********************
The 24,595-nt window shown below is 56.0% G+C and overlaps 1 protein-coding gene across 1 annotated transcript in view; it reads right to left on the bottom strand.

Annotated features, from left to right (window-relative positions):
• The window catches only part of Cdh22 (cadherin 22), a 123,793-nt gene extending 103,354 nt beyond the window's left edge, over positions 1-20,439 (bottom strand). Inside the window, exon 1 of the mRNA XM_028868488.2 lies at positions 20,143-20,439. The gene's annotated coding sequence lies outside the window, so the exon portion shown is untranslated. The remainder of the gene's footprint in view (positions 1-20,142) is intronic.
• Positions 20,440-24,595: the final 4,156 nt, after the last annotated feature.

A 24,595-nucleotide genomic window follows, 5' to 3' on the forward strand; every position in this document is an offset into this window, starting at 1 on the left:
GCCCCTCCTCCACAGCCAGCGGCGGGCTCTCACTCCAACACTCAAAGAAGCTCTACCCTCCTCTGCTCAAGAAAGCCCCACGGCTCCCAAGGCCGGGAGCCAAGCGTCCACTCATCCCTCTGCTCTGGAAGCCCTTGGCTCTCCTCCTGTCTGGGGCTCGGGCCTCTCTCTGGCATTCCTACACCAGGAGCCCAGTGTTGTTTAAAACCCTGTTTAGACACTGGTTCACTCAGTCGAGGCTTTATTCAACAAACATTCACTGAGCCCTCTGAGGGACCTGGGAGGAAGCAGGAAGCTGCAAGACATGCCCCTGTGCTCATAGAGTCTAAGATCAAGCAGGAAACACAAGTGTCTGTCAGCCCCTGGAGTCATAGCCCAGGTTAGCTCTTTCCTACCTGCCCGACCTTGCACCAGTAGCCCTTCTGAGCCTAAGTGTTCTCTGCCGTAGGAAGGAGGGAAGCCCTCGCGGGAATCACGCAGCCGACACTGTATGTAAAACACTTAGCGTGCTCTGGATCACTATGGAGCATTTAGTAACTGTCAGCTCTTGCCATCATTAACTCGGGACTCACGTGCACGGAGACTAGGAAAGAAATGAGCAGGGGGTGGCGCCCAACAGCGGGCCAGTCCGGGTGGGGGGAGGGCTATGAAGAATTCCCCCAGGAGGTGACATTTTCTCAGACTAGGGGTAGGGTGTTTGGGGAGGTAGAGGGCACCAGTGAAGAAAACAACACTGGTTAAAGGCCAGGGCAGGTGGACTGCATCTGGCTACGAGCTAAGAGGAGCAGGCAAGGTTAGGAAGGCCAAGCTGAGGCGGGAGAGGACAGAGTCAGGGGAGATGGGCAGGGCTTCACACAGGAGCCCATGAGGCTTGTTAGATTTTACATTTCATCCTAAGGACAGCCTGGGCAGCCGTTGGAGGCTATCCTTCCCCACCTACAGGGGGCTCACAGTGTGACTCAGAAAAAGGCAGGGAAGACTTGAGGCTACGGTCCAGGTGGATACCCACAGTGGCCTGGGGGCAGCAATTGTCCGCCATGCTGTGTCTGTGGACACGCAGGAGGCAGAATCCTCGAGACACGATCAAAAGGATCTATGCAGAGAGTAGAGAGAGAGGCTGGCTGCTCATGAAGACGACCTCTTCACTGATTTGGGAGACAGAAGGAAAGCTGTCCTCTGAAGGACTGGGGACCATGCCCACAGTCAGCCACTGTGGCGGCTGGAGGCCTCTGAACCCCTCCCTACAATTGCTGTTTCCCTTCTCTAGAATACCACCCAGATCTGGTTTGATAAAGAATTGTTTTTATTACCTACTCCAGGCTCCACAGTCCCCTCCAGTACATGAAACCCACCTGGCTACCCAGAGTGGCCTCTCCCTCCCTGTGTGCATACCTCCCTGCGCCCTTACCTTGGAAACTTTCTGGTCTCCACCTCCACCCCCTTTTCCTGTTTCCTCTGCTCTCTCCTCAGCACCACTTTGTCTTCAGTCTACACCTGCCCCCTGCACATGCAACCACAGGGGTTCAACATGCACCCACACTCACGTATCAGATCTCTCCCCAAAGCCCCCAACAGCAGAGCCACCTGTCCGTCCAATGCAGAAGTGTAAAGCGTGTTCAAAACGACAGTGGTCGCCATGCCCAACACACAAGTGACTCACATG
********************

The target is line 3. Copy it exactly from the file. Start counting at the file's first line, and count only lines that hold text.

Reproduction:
• The window catches only part of Cdh22 (cadherin 22), a 123,793-nt gene extending 103,354 nt beyond the window's left edge, over positions 1-20,439 (bottom strand). Inside the window, exon 1 of the mRNA XM_028868488.2 lies at positions 20,143-20,439. The gene's annotated coding sequence lies outside the window, so the exon portion shown is untranslated. The remainder of the gene's footprint in view (positions 1-20,142) is intronic.